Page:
| Giovanna Pasquariello
When I was an undergraduate in Italy and I had to prepare the defence of my dissertation, my supervisor at the time suggested me: “Tailor your dress!”. A rather confusing exclamation, and one of the best advices I have ever received. Hence I will pass it on to you.
No worries, no sewing skills needed. The point is: on any occasion, structure your ideas, arguments, conclusions accordingly. Your dissertation, your paper, your research proposal – in one word, your hard work – is like a handmade dress, or a tuxedo. If you want someone else to wear it, you have to tailor it on them. If you want your dissertation to be successful, your paper to be accepted or your research proposal to be wanted and paid for – well, you have to structure them efficiently and present them properly. You have to tailor them on your addressee.
You do not want to write a research proposal for that competitive grant like you were submitting a paper to a journal; neither you would prepare a job application for the industry like you were applying for a postdoctoral position. As you might see, circumstances vary – and specific examples can be given for every occasion.
After a series of personal mistakes, many lessons learnt and a few workshops, here you are a customizable quick start guide to tailor yourself and your work – use it, re-use it and apply it according to your needs!
All you have to do is to answer the following questions.
Who are you talking to?
Who is the addressee of your paper, application, proposal or CV? This may be a person, more people, or an institution. Whoever your who is, make sure to keep them in mind before ‘tailoring your dress’ and remember that it should be their dress too. You would not offer the Queen a mermaid, sparkling red dress, would you? I mean, you could, but chances to see it worn are low.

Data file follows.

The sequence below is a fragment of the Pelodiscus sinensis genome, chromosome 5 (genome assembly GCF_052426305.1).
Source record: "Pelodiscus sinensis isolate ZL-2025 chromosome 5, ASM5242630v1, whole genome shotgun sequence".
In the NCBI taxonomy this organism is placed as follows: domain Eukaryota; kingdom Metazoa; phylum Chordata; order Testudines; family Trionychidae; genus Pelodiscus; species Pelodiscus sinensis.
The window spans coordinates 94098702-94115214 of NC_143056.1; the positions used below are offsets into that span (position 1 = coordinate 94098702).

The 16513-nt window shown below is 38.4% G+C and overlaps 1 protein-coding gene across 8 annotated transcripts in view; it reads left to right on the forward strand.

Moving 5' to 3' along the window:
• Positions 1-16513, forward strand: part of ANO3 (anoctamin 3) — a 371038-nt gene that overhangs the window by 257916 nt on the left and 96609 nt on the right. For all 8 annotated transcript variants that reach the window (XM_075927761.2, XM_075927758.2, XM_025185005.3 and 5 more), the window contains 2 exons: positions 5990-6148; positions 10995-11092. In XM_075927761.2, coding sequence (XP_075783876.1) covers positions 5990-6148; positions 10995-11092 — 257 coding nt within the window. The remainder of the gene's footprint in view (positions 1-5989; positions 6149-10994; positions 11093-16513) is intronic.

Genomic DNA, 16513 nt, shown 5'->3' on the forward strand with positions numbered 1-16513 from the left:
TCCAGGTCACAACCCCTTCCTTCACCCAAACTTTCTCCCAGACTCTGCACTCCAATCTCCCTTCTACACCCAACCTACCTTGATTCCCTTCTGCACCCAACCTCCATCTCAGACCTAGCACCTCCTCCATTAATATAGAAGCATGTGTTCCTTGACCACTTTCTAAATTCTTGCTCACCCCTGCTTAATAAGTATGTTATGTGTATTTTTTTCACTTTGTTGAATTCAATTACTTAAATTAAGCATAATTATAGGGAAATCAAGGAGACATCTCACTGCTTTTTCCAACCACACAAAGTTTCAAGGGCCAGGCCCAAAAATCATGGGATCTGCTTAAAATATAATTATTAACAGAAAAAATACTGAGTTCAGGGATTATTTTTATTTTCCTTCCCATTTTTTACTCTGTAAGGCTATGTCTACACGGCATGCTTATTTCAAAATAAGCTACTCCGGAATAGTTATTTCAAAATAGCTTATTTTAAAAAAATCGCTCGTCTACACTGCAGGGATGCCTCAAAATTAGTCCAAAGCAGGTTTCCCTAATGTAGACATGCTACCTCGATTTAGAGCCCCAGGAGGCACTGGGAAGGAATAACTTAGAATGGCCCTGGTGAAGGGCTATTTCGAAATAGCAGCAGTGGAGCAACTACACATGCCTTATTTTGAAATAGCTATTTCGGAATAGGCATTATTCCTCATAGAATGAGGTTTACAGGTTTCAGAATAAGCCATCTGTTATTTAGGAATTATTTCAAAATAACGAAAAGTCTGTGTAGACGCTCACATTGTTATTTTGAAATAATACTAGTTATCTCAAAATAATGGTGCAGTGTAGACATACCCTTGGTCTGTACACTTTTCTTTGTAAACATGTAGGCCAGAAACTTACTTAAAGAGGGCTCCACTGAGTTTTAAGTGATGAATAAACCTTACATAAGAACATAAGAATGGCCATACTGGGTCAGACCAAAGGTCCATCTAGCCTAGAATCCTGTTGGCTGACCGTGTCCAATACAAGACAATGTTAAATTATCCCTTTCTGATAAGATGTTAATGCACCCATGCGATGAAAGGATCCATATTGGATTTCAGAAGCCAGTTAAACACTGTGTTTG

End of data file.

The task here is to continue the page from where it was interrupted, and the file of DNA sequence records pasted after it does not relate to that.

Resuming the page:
Make some research on those people and institutions. What is their background? What are they involved with? Hence, what are they interested in?
What can you offer?
What are the elements of your work that match with their interests? If you had to sell a tuxedo to a businesswoman or a businessman who travels the world and has a partner company in Dubai, wouldn’t you make sure that they notice your collection of tuxedos and shirts in fine cotton?
Pick those areas in your work that can be appealing to your who, and highlight them!
Why should they listen to you?
Once you have defined the who and the what, now think at why your work should matter, why it is worth of consideration, why you are exactly what they need.
Identify the needs of your who, the limits in a specific research field – and how you or your work would fill the gaps! It may take some imagination, but you can do it.
How will you talk to them?
A very basilar step in the tailoring process. You would not speak the same way to your grandma and to a journal editor, would you? In the same way you would not present a paper at a conference like you would teach your lesson to your students.
Adapt your writing and communication to the context and to the people. Will you use an academic writing style? If yes, which one? If not, what else? And read, read, read examples of the style you need.
And last but not least…
When will they thank you?
Just keep in mind the timings, of any type. If you are submitting a research proposal, when is your work (realistically) expected to be completed? If you are preparing a conference paper, respect the time slot. If you are submitting an article, meet the deadlines. And so on.
You just want to make the perfect tailored dress.
Photo by Zeynep Sümer on Unsplash
Giovanna Pasquariello is Chair of “Pubs and Publications: the PhD experience”. She’s a second year at the University of Edinburgh, studying something old, very old: the vocabulary of Greek inscriptions on the Celts. Apart from this, she swears she is a fun person.
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